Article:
Richard Rush (1825–1829)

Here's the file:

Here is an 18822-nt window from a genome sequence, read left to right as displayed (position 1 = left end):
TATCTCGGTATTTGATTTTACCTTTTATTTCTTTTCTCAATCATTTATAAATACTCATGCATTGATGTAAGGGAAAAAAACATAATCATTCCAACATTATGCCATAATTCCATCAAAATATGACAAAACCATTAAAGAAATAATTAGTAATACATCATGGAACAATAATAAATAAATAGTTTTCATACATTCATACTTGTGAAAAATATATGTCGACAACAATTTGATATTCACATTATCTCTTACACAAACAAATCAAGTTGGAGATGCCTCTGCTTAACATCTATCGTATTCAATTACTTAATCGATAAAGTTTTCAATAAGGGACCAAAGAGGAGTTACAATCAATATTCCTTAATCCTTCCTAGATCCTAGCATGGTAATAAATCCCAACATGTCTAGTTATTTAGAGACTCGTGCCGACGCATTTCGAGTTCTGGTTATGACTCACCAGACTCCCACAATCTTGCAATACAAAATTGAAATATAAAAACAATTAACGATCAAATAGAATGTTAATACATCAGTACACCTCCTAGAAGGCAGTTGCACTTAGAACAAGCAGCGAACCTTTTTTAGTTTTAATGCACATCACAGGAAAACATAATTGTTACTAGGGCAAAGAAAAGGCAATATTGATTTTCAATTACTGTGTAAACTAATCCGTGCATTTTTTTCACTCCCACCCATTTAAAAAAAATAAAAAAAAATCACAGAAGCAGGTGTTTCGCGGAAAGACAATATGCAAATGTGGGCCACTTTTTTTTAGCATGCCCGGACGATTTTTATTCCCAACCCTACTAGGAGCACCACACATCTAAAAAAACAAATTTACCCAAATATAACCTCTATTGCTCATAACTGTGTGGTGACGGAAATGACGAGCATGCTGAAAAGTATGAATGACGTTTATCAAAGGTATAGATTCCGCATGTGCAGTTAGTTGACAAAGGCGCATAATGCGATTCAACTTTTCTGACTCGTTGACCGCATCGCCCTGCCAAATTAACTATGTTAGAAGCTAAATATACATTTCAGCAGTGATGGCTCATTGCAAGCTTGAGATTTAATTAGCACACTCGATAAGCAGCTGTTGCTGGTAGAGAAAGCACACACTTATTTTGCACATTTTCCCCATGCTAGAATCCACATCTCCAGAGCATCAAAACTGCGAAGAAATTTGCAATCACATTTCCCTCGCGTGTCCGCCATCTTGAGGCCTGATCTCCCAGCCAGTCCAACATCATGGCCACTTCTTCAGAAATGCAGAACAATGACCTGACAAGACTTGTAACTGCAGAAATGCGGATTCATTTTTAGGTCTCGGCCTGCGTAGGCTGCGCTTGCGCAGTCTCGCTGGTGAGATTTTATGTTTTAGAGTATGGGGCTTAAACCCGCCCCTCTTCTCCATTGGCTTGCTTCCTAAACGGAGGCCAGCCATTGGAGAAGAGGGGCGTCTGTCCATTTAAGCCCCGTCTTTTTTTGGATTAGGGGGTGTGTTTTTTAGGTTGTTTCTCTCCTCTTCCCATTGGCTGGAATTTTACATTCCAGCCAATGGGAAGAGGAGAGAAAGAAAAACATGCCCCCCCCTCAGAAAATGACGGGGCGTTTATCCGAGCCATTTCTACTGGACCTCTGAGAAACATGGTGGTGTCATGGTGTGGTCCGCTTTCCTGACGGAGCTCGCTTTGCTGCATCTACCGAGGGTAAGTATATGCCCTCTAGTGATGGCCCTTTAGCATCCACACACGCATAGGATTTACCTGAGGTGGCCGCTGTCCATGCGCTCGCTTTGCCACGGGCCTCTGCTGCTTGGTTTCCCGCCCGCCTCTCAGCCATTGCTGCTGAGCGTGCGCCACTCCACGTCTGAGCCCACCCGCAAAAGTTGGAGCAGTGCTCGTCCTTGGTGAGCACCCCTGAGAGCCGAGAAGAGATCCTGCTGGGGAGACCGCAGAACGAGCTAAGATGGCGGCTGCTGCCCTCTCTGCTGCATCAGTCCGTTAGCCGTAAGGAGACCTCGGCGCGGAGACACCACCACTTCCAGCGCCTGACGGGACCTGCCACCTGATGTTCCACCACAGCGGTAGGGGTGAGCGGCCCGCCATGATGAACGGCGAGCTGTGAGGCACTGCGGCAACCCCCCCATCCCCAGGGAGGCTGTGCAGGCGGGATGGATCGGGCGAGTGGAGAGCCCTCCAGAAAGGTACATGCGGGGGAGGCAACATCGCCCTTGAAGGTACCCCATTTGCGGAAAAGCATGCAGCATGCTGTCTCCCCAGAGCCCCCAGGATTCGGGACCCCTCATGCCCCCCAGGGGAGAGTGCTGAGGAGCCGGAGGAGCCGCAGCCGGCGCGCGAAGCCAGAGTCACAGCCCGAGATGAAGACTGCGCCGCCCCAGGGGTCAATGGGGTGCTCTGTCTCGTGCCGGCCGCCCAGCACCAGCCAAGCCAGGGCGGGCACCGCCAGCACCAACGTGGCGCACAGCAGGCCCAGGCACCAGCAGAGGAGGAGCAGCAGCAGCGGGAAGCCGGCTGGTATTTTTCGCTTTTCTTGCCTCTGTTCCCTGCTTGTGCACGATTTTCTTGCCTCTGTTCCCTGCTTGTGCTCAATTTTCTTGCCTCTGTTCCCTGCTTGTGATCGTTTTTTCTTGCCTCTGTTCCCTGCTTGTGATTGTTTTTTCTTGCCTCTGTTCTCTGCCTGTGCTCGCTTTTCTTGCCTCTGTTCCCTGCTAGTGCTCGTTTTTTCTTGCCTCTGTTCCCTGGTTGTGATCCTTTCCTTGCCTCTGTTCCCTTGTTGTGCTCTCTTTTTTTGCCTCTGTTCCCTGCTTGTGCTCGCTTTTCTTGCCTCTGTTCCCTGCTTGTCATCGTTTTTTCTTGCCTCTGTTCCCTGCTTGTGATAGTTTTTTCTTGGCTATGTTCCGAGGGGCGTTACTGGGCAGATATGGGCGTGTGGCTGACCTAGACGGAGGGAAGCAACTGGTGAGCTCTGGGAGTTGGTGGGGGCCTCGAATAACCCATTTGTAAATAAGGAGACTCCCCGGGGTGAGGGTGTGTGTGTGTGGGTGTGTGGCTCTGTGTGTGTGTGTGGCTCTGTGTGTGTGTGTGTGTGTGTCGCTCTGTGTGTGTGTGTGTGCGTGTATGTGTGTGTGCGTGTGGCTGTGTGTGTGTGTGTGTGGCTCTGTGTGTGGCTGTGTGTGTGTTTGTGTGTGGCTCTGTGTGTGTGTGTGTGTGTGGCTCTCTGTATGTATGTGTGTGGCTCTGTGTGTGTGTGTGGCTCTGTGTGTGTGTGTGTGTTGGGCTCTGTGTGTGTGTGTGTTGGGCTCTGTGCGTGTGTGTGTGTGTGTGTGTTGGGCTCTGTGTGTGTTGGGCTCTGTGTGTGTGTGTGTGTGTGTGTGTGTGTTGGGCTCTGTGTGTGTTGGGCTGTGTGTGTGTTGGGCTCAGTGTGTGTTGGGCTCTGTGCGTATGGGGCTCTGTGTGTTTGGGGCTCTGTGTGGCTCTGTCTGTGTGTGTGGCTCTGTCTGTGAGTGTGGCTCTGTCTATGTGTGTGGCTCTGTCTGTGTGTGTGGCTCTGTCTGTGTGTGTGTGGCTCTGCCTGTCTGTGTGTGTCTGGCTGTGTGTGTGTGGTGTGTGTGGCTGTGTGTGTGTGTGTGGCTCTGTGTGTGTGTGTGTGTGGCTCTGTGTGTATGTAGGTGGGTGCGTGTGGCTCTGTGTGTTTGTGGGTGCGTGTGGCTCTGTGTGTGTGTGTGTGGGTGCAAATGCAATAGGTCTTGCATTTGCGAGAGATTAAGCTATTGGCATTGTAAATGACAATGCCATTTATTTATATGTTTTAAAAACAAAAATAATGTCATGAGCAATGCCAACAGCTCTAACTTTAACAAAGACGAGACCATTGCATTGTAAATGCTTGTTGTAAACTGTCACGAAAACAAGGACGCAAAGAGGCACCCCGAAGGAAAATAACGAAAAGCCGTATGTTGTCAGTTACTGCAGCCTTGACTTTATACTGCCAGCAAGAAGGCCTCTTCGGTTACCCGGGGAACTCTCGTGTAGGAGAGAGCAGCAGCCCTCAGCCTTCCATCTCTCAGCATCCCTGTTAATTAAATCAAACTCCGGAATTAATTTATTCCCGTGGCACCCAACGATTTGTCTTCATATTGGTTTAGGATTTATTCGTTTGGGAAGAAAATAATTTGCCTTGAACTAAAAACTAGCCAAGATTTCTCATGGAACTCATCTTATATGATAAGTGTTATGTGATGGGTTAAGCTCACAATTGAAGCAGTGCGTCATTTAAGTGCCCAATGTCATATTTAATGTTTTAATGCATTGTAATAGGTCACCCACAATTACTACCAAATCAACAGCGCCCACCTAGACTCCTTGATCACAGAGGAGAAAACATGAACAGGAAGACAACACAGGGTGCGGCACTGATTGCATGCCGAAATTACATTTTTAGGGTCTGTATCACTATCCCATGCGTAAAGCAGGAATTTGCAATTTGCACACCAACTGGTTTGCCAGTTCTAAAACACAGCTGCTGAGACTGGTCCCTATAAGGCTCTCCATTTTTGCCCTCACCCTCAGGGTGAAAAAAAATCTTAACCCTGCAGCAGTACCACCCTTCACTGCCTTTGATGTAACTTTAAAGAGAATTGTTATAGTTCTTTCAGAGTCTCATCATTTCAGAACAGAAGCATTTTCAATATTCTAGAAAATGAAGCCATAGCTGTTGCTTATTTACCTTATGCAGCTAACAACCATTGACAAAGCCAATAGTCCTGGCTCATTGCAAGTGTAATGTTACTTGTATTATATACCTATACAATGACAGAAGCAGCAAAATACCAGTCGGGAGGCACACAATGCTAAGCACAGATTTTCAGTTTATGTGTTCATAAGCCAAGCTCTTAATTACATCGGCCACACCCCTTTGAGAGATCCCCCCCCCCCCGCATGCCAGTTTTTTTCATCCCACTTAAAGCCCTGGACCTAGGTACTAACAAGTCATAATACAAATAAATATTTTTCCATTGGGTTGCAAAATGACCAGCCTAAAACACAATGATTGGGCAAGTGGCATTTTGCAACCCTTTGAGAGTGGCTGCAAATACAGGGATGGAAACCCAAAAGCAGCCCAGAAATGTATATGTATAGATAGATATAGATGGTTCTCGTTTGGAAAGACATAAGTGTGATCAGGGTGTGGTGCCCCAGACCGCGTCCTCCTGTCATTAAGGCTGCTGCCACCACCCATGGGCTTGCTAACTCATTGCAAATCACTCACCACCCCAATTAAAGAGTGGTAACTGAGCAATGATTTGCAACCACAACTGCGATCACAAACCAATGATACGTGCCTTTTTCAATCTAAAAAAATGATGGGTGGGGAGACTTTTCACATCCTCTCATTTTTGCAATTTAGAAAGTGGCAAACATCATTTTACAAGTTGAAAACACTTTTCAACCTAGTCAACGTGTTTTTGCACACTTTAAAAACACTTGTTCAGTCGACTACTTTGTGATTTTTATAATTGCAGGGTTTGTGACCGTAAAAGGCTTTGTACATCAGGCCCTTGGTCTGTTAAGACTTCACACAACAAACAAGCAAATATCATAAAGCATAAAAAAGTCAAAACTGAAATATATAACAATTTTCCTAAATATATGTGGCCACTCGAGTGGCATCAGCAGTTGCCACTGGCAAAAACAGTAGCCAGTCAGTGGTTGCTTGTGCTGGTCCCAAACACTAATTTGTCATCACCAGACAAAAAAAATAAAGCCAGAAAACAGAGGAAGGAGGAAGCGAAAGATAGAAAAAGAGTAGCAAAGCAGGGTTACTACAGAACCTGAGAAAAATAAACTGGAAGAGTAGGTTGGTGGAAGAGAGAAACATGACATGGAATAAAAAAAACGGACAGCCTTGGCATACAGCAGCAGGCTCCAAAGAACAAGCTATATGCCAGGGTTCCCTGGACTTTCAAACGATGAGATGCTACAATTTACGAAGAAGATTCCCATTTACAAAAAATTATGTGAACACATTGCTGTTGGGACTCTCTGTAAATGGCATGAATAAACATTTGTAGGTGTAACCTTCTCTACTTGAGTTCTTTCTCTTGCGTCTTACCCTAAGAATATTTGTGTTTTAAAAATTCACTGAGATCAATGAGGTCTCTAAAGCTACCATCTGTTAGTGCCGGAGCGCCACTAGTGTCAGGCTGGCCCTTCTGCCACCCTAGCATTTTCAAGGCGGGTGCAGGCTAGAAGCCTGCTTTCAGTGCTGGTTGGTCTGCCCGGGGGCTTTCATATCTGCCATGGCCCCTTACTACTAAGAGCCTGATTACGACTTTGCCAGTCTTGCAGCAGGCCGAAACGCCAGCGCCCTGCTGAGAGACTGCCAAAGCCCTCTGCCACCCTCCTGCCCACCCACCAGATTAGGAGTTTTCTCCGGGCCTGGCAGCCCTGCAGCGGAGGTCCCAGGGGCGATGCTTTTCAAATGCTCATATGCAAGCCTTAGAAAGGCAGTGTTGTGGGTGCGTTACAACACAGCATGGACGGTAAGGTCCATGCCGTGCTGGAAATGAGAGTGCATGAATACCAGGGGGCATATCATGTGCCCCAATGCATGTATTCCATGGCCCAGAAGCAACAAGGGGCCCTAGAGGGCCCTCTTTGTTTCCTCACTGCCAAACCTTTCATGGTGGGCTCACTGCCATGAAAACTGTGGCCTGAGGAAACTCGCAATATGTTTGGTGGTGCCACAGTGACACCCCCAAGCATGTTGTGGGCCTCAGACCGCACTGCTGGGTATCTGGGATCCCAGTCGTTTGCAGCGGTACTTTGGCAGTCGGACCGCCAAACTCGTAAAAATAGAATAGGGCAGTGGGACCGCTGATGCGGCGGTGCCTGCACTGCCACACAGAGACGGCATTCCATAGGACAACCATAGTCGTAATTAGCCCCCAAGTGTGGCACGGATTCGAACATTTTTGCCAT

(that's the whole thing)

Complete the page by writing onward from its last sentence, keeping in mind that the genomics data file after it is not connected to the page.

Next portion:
Richard Rush was born in Philadelphia, Pennsylvania, on August 29, 1780, and graduated from Princeton University. Rush began his political career as attorney general for the state of Pennsylvania in 1811, a post earned largely through public recognition of his sustained excellence as a practicing lawyer (1800-1811). He soon moved into the employ of President James Madison, becoming comptroller of the treasury in 1811, and, with the onset of the War of 1812, the administration's speaker on war policy. By 1814, he had become attorney general of the United States, serving in that capacity until 1817. With the arrival of James Monroe's presidential administration in 1817, Rush accepted the position of interim secretary of state. He gained additional cabinet experience from 1825 to 1829 as secretary of the treasury during the presidency of John Quincy Adams. Rush served abroad for several years as well, acting as U.S. minister to Great Britain (1817-1825), and President James K. Polk's minister to France (1847-1849). Beyond his political involvement, Rush was also largely responsible for the construction of the Smithsonian Institution in Washington, D.C. He died in Philadelphia on July 30, 1859.